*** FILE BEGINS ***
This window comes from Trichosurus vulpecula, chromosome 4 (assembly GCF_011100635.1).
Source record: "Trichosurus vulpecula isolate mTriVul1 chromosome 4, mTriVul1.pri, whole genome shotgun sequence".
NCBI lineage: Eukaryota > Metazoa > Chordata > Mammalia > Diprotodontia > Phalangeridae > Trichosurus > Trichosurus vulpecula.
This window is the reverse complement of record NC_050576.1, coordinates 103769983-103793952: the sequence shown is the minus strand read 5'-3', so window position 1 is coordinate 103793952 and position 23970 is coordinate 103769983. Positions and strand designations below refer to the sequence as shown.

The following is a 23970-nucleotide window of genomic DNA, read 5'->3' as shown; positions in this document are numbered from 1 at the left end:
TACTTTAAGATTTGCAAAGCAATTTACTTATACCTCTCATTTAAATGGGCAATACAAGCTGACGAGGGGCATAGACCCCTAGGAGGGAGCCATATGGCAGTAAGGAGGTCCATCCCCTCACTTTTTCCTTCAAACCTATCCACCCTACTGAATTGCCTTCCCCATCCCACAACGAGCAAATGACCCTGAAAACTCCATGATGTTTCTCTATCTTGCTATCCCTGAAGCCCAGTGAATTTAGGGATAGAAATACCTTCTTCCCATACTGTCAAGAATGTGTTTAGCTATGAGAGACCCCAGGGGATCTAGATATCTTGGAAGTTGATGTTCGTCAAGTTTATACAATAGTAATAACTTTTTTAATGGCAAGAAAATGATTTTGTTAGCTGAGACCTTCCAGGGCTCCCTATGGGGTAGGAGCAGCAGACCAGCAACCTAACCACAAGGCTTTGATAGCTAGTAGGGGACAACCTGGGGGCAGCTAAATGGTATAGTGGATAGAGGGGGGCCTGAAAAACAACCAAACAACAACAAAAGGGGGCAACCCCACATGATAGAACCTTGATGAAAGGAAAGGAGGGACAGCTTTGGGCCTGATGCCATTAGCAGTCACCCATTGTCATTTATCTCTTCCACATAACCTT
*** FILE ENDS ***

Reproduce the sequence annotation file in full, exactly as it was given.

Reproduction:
This window comes from Trichosurus vulpecula, chromosome 4 (assembly GCF_011100635.1).
Source record: "Trichosurus vulpecula isolate mTriVul1 chromosome 4, mTriVul1.pri, whole genome shotgun sequence".
NCBI lineage: Eukaryota > Metazoa > Chordata > Mammalia > Diprotodontia > Phalangeridae > Trichosurus > Trichosurus vulpecula.
This window is the reverse complement of record NC_050576.1, coordinates 103769983-103793952: the sequence shown is the minus strand read 5'-3', so window position 1 is coordinate 103793952 and position 23970 is coordinate 103769983. Positions and strand designations below refer to the sequence as shown.

The following is a 23970-nucleotide window of genomic DNA, read 5'->3' as shown; positions in this document are numbered from 1 at the left end:
TACTTTAAGATTTGCAAAGCAATTTACTTATACCTCTCATTTAAATGGGCAATACAAGCTGACGAGGGGCATAGACCCCTAGGAGGGAGCCATATGGCAGTAAGGAGGTCCATCCCCTCACTTTTTCCTTCAAACCTATCCACCCTACTGAATTGCCTTCCCCATCCCACAACGAGCAAATGACCCTGAAAACTCCATGATGTTTCTCTATCTTGCTATCCCTGAAGCCCAGTGAATTTAGGGATAGAAATACCTTCTTCCCATACTGTCAAGAATGTGTTTAGCTATGAGAGACCCCAGGGGATCTAGATATCTTGGAAGTTGATGTTCGTCAAGTTTATACAATAGTAATAACTTTTTTAATGGCAAGAAAATGATTTTGTTAGCTGAGACCTTCCAGGGCTCCCTATGGGGTAGGAGCAGCAGACCAGCAACCTAACCACAAGGCTTTGATAGCTAGTAGGGGACAACCTGGGGGCAGCTAAATGGTATAGTGGATAGAGGGGGGCCTGAAAAACAACCAAACAACAACAAAAGGGGGCAACCCCACATGATAGAACCTTGATGAAAGGAAAGGAGGGACAGCTTTGGGCCTGATGCCATTAGCAGTCACCCATTGTCATTTATCTCTTCCACATAACCTT